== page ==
The First Step Is The Longest

The First Step Is The Longest

Ever since parachutes were invented there have been parachute accidents. Then there were the adventurers who chose to “free fall”, or drop from the airplane for a considerable portion of the distance to the ground before opening their chutes. Some incredible combinations of accident and chance have added up to amazing survival stories.

Lieutenant I. M. Chisov, then a member of the Russian Army, bailed out of his Ilyushin 4 plane in January 1942, when it was attacked by a group of German Messerschmitts. His plane was at approximately 22,000 feet at the time. Chisov planned to free fall and then open his chute at around 1,000 feet, to avoid being seen by the enemy. But the rapid descent in the cold caused him to pass out. When he reached the ground, Chisov’s body bounced off the edge of a ravine layered in three feet of snow, and then rolled to the bottom. He regained consciousness with a concussion, fractured pelvis, and a closed parachute.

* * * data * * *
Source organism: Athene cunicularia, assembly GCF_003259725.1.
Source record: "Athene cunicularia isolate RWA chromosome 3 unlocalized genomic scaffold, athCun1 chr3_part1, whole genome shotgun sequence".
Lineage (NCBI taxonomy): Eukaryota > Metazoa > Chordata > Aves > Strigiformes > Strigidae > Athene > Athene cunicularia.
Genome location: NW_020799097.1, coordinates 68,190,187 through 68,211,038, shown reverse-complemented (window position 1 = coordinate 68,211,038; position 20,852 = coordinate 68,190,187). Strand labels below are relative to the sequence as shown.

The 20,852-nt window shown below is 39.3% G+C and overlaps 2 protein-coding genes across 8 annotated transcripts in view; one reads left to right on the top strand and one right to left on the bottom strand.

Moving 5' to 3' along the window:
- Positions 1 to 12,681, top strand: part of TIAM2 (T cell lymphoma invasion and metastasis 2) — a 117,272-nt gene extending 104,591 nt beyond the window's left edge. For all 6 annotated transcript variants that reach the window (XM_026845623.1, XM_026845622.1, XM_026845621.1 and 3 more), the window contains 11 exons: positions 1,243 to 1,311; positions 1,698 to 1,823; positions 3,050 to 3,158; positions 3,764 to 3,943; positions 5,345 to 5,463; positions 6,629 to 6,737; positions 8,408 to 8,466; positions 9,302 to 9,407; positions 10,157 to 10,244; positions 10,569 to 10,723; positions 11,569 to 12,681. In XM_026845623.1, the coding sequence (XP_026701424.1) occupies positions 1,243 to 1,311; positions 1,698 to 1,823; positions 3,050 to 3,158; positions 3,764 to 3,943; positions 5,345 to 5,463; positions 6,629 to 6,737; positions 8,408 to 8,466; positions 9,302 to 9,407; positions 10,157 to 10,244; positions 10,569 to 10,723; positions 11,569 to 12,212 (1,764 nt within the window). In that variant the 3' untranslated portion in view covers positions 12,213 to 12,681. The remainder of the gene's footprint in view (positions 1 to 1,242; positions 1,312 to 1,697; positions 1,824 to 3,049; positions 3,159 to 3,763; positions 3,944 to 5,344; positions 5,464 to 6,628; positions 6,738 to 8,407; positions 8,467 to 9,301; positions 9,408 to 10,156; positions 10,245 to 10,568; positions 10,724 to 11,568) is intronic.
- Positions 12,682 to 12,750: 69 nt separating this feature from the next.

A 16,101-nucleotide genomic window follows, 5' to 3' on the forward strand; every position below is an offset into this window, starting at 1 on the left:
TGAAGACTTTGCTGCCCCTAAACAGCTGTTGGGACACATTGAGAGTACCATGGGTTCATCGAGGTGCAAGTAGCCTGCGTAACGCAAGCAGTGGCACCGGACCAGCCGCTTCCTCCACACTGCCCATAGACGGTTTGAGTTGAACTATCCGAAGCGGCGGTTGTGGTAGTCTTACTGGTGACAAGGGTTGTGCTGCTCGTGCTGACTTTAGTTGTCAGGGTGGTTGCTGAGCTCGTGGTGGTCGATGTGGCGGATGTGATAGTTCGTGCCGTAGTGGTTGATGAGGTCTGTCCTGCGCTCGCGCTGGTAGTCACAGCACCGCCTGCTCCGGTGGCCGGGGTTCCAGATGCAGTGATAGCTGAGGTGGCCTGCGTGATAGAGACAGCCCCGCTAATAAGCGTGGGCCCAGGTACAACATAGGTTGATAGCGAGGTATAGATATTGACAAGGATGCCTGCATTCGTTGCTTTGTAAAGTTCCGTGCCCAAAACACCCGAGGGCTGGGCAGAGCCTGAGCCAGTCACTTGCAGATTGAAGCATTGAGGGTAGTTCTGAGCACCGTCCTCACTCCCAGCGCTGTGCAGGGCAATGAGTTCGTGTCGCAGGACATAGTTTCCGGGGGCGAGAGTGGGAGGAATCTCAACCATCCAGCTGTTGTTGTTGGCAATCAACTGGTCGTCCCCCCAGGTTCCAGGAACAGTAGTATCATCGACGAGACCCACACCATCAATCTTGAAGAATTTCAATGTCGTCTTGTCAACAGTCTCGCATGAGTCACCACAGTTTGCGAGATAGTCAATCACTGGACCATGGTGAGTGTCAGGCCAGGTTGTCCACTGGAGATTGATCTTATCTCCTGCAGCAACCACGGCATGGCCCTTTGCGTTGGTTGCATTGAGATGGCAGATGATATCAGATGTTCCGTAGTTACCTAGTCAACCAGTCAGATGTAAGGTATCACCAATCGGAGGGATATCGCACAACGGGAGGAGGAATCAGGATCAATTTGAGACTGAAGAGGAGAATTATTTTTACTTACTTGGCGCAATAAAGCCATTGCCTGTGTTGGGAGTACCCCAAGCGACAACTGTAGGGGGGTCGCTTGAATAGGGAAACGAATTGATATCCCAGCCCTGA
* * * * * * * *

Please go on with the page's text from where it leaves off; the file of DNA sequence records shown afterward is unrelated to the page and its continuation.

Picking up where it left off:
Chisov was not the only wartime ace to land the hard way. Alan Magee, serving as a gunner in the 303rd Bomber Group of the 8th Air Force, was thrown from his B14, which had been set afire by enemy bullets over Nazaire, France. He never had the chance to don his parachute, and fell 20,000 feet to the ground, through the skylight of the local train station, with only a badly injured arm to show for it.

Another British soldier, Nicholas Alkemade, was also serving as a gunner in a British Lancaster bomber that was about to go down in flames in March of 1944. Looking over his shoulder, Alkemade realized his parachute was on fire, and rather than die in the flames, he jumped to his death. Only he didn’t die. The soldier fell through trees, underbrush and snowdrifts, coming out of it with a twisted knee and some cuts.

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